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Che, Chevys and Hemingway´s: Cuban tourism in a time of globalization

Che, Chevys, and Hemingway’s Daiquiris
both the idealised revolutionary past (before the Special Period) and the hedonistic
capitalist pre-revolutionary past in Cuba are evident on the tourist circuit. The peculiar
amalgamation of tourist attractions is precisely what accounts for Cuba’s global appeal
and its economic advantage. Travellers who pay homage to Che Guevara at the
Museum of the Revolution, later flock to the famed ‘Hemingway bars’ in Old Havana,
the Floridita and the Bodeguita del Medio, followed by an evening out at the Tropicana
nightclub to watch racy and extravagant shows that were downplayed during the early
years of the revolution (see Berger, 2006, on related tourism in Mexico).
As tourism has been re-established as a mainstay of the economy and a key component
of the strategy to make gains in the global market, it has also become a window on the
ironies and contradictions in Cuba today. Thus, we are struck by the inconsistencies
with socialist goals, such as the evident sex tourism and the socio-economic inequalities
in the form of tourism ‘apartheid’ whereby most Cubans do not have access to tourist
venues and revenues unless they work in the industry (Padilla and McElroy, 2007: 654).
With the transition of leadership from Fidel Castro to his brother Ra ul there has been
an official easing of restrictions on places Cubans can patronise, but the majority of
Cubans still do not have the resources to visit tourist hotels and restaurants. Although
the government has sought to showcase its enduring nationalist ideology to visitors,
sharp distinctions remain within the Cuban population.
Analysts generally agree that Cuba has accomplished much in education, health care,
social welfare, sports and the arts, yet they point to the differential consequences of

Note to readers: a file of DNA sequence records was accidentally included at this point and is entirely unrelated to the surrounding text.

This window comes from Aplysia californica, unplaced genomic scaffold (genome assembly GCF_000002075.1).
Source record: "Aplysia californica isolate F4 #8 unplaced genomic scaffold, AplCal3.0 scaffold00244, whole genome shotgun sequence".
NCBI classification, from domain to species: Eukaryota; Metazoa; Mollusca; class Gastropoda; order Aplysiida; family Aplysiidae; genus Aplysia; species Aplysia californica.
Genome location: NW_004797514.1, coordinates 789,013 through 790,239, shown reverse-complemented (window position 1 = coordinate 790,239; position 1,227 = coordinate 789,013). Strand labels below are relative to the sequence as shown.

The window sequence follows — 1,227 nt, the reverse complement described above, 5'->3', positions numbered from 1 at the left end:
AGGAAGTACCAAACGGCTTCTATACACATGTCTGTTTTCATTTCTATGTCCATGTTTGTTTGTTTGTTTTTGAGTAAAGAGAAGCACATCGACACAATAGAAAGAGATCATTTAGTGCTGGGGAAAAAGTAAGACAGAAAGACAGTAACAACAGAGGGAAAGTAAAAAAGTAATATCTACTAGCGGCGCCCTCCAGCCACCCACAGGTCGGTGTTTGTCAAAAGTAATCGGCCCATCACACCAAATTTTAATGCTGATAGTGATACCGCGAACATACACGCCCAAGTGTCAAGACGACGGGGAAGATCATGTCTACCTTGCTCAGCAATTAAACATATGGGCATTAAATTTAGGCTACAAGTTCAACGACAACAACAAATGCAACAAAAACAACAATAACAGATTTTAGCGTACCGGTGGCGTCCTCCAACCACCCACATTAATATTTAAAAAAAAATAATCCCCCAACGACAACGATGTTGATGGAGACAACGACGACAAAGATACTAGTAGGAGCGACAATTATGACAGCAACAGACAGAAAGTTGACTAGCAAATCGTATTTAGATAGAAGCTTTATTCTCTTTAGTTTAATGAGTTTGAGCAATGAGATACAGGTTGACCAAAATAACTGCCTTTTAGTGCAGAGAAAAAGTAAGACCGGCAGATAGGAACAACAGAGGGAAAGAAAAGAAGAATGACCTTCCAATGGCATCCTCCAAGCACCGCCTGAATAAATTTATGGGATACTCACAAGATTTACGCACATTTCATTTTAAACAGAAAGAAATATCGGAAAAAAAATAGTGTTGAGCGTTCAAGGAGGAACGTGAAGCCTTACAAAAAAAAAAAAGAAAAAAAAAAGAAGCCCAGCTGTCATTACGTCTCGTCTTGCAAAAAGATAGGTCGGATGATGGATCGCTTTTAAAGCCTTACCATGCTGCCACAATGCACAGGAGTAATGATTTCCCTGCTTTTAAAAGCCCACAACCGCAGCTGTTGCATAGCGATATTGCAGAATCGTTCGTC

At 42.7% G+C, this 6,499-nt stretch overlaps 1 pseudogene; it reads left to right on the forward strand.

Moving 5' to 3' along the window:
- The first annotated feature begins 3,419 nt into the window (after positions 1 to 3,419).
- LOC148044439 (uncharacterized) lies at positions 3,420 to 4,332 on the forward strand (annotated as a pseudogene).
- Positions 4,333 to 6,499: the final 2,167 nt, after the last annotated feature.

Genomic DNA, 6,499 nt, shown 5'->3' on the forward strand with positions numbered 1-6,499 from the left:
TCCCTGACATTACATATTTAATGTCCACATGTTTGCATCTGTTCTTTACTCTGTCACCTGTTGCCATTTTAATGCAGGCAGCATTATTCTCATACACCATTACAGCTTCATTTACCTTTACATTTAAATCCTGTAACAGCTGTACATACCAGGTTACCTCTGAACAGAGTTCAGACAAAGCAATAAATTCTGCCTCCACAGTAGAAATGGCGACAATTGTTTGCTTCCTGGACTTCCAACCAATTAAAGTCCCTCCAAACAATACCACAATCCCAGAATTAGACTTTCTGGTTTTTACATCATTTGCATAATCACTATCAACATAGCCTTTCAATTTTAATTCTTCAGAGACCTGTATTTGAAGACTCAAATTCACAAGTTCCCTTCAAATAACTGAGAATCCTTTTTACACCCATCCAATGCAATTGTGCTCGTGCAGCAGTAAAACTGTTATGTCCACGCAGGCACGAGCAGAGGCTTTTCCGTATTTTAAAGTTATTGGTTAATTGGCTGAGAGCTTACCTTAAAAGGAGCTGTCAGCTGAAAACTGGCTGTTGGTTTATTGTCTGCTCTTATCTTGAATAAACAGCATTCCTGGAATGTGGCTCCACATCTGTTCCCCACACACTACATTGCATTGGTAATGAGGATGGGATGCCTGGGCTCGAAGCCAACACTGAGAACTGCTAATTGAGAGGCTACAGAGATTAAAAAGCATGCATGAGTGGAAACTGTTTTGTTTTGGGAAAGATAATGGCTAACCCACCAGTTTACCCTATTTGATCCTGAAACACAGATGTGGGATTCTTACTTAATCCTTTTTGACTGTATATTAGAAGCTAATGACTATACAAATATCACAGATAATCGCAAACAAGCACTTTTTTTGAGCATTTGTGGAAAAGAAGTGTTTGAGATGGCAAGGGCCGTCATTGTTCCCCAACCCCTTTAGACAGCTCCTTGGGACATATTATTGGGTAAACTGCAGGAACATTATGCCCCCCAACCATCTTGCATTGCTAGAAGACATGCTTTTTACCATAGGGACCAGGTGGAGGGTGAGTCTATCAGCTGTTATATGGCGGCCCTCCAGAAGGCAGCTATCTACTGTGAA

the Special Period for Cubans depending on their gender, race and socio-economic level
(Safa, 1995: 166; Holgado Fern andez, 2000). The Cuban government has suggested that
tourism development per se has not entailed a compromise of revolutionary principles,
and that any problems that have arisen are as a result of ‘antisocial’ elements in the
society. Hustlers and sex workers (jineteros) are said to be seeking personal gains at the
expense of the revolution, rather than responding to a difficult economic climate (Berg,
2004). Like some other analysts, I note the various aspects of tourism that seem to both
undermine and support this socialist state (Sanchez and Adams, 2008). However, in my
view the resulting tensions are part of the powerful attraction of tourism to what one
visitor described to me as ‘the last Marxist resort’.
Tourism’s Return in a Transnational Era
Tourism in Cuba has a long history, from the late nineteenth century and extending
through its mid-twentieth century heyday, when the United States supplied the majority
of visitors to the country (Schwartz, 1997; Perez, 1999). However, with the revolution in
1959 and the US embargo on trade and travel to Cuba in 1961, the Cuban government
halted tourism development as a vestige of the bourgeois past, when Havana was the
playground of US mobsters, media celebrities, and middle-class Americans. Hotels were
nationalised, clubs were closed and prostitutes were ‘re-educated’ to become morally
correct citizens of the new society. Ordinary Cubans were offered the chance to enjoy
the pleasures of the island that were formerly the exclusive province of the elite and
foreign visitors (Cabezas, 2009).
Following the revolution, travellers to the country were often activists coming in
brigades to cut sugar cane in solidarity with society in transformation. It took the
Special Period to bring mainstream tourism back, and its level has now surpassed
the earlier heyday. When I made my first trip to Cuba in 1993, the country was
2010 The Author. Bulletin of Latin American Research
2010 Society for Latin American Studies
Bulletin of Latin American Research Vol. 30, No. 1